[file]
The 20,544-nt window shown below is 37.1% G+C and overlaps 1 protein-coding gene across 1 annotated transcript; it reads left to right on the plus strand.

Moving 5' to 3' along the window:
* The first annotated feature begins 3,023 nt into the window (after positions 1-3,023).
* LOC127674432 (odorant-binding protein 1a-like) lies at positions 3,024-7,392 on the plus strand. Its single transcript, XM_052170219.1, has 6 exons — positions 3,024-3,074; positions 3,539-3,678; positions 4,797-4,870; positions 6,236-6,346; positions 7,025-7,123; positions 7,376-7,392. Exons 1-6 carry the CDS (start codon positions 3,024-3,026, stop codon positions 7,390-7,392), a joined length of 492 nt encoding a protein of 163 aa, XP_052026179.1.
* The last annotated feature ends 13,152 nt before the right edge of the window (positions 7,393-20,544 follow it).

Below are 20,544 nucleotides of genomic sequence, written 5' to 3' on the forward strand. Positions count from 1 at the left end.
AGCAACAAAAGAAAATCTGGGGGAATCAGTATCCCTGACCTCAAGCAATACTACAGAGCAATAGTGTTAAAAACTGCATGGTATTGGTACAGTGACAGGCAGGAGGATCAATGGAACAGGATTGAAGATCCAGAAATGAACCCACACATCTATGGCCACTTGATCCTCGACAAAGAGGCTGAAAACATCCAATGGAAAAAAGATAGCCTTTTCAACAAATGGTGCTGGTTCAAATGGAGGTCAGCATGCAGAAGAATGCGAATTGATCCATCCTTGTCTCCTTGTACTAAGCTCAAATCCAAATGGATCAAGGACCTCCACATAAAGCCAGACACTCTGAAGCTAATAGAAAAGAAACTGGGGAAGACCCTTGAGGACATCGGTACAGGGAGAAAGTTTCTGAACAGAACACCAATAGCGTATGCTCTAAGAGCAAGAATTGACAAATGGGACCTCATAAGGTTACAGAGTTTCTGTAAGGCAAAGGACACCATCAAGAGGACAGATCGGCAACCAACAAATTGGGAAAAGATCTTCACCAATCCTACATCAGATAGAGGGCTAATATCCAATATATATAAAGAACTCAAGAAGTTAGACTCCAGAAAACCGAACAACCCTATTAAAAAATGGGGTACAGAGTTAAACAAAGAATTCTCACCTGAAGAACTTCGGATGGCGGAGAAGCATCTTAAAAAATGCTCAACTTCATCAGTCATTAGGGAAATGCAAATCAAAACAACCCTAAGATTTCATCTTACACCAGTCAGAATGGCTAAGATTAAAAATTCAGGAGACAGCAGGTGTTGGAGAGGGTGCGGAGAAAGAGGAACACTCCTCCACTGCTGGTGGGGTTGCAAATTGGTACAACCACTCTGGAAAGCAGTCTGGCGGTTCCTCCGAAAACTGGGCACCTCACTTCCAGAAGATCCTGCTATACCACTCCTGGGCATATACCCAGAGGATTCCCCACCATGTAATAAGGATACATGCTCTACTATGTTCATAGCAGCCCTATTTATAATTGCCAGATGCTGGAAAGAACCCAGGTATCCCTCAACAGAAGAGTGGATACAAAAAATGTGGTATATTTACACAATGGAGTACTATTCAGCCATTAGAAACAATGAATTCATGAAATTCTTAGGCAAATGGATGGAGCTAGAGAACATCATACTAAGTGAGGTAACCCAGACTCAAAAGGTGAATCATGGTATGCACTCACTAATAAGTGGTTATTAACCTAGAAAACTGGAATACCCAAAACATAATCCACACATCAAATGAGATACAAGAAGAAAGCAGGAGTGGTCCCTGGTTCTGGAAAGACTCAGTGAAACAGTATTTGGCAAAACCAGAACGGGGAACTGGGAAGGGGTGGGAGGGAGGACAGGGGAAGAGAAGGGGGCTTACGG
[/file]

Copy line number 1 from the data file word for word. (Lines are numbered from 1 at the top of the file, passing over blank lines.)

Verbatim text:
The 20,544-nt window shown below is 37.1% G+C and overlaps 1 protein-coding gene across 1 annotated transcript; it reads left to right on the plus strand.